That rule has already been dropped from most sports from high school to the Olympics. Transgender people can compete in high school, college, the Olympics and the LPGA. The NCAA amended its transgender policy just last year.
A nationwide study, conducted at Oregon State University in Corvallis, found that women get only about 18 minutes of moderate to vigorous exercise per day, while men get 30 minutes of moderate to vigorous exercise daily, on average.
For objective results, the research team tracked the daily physical activity of more than 1,000 men and women across the country via accelerometers worn by the participants.
Published in the journal Preventative Medicine, their findings reveal women aren't even coming close to the recommended 150 minutes of moderate physical activity per week. Stats from this study line up with the results of a recent survey from the American Heart Association, which found that only 12 percent of Americans report regular practice of three key healthy habits (good nutrition, exercise, and oral care). The biggest excuse was lack of time.
But failing to get 30 minutes of physical activity per day hurts your health, according to the study authors.
"It's pretty striking what happens to you if you don't meet that 30 minutes a day of activity," says Bradley Cardinal, PhD, a OSU professor of social psychology of physical activity who co-led the study, in a release. "Women in our sample had better health behavior. They were much less likely to smoke, for instance, but the lack of activity still puts them at risk."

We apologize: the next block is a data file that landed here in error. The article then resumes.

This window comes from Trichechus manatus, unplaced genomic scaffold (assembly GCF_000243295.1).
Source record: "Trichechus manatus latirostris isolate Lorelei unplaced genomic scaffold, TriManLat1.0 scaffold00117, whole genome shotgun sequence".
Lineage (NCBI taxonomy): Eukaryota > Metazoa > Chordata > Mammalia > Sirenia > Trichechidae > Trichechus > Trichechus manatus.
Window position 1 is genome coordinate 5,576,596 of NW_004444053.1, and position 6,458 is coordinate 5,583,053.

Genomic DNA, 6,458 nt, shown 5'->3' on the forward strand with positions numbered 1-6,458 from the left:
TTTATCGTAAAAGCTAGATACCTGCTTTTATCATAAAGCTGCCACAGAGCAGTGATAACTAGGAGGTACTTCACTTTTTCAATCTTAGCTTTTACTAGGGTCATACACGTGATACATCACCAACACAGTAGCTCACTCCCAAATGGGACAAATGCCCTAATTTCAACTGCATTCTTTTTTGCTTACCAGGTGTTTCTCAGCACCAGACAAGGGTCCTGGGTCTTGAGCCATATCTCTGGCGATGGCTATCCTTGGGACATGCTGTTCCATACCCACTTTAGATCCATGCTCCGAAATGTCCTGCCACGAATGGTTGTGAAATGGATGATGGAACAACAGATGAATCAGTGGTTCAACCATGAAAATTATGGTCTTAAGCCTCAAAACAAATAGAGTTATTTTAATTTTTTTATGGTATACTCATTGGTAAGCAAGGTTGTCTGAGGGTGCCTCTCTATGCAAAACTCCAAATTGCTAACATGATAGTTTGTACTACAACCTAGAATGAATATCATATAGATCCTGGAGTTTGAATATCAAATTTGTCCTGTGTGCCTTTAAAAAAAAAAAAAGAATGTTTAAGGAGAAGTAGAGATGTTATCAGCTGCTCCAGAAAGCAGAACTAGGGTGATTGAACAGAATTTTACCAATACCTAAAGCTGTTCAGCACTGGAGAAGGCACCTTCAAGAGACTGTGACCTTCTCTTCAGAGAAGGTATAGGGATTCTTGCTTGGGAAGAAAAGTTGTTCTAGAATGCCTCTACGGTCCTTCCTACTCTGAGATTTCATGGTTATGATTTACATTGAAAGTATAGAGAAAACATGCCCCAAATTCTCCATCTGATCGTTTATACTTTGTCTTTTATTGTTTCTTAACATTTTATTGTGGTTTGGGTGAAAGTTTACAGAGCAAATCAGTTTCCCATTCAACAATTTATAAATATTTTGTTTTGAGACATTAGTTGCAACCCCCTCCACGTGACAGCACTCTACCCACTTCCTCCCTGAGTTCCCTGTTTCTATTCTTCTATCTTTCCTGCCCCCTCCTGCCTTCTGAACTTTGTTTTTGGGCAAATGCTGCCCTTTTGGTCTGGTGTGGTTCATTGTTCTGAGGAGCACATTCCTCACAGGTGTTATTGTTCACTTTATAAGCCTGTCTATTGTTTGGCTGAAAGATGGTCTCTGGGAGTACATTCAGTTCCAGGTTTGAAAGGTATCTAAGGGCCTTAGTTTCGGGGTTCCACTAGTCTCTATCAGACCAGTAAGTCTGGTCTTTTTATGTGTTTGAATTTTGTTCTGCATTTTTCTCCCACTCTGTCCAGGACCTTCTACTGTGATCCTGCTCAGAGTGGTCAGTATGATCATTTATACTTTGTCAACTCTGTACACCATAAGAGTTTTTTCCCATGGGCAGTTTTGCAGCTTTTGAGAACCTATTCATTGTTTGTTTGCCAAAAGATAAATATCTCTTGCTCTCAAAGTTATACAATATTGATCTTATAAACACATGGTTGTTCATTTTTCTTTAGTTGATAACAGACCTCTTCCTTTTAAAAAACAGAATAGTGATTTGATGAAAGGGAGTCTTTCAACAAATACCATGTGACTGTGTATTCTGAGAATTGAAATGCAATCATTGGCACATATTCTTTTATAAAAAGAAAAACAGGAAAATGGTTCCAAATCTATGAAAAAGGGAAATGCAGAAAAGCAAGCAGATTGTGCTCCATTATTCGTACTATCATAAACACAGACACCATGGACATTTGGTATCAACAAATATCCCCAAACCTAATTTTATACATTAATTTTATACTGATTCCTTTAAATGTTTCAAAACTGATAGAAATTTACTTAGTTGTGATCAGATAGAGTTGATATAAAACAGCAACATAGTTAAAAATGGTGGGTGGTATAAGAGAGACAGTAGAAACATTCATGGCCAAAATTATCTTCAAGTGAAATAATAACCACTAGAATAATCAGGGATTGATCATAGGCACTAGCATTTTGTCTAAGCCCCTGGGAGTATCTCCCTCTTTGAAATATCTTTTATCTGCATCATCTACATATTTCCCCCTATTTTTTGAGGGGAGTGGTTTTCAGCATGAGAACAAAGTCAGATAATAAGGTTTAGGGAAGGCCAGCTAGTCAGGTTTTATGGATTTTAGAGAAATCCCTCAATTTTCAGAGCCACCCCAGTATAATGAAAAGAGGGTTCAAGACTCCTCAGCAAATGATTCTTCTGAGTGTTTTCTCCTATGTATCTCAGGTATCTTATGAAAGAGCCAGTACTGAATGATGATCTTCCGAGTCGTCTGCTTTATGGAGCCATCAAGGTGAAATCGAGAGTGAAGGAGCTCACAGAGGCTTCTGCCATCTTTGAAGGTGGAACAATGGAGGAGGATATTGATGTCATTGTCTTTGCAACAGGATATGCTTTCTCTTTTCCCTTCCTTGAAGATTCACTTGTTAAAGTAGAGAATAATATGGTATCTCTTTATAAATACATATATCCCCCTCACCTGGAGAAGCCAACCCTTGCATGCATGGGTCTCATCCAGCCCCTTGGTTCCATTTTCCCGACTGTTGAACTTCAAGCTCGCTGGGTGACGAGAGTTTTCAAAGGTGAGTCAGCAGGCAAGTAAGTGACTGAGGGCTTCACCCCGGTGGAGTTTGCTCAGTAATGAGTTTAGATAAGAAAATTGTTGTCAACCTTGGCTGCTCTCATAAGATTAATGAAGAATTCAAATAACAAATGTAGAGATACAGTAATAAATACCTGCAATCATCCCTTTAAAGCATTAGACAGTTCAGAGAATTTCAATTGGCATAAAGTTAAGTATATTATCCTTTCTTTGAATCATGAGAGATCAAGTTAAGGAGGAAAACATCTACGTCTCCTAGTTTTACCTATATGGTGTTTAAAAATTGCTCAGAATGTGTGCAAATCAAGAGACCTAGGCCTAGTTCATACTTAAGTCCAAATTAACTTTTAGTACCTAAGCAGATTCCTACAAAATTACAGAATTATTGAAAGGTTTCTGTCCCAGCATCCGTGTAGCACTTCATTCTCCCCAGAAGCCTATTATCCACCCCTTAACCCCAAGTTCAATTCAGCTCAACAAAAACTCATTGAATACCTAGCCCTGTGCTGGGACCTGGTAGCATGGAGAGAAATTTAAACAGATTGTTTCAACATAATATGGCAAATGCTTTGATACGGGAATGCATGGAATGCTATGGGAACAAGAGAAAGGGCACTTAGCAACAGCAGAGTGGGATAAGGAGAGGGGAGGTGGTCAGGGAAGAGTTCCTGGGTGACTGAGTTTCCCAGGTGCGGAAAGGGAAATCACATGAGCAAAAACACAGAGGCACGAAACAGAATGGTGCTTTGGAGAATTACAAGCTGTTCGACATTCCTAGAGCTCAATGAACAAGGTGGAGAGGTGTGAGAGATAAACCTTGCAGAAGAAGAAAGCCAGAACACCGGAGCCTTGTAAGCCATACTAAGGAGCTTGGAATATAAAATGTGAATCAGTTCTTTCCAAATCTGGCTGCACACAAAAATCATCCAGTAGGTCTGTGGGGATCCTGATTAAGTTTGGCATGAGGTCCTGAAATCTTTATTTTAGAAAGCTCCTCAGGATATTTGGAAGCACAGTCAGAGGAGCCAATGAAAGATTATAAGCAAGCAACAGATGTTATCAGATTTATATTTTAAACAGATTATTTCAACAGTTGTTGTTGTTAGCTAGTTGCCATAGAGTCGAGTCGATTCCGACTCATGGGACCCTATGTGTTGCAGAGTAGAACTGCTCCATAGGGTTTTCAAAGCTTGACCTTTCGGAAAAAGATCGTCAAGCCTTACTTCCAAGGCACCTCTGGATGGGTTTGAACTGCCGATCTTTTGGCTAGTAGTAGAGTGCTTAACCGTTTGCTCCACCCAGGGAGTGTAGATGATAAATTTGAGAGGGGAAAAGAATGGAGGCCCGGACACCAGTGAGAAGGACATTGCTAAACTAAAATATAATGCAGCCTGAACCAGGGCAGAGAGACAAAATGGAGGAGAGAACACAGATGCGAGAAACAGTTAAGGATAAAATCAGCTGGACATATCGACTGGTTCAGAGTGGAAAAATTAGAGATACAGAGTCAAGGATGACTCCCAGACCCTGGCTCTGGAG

State by state factsheets from the National Women's Law Center.
At the time of the Equal Pay Act's passage in 1963, women working full time, year-round were paid merely 59 cents for every dollar paid to their male counterparts. Enforcement of the Equal Pay Act and related civil rights laws has helped to narrow the wage gap, but significant disparities remain and must be addressed.
Facing a double-digit deficit among female voters, likely Republican presidential nominee Mitt Romney has accused the White House of waging an economic "war on women." Since Obama took office in January 2009, he's charged, an amazing 92 percent of all job losses have been among women.
He's absolutely right. In the last 26 months, U.S. payrolls have shrunk by 740,000 jobs and of those, 683,000 belonged to women, according to the Bureau of Labor Statistics.
But Romney should be careful with his talking point. All those women who lost work? About two-thirds of them were laid off from government jobs. And a lot of them lived in states governed by Republicans.
The Romney campaign is counting job losses that occurred literally the day Obama took office, which is a bit like blaming the fire fighter for not traveling back in time to stop the fire.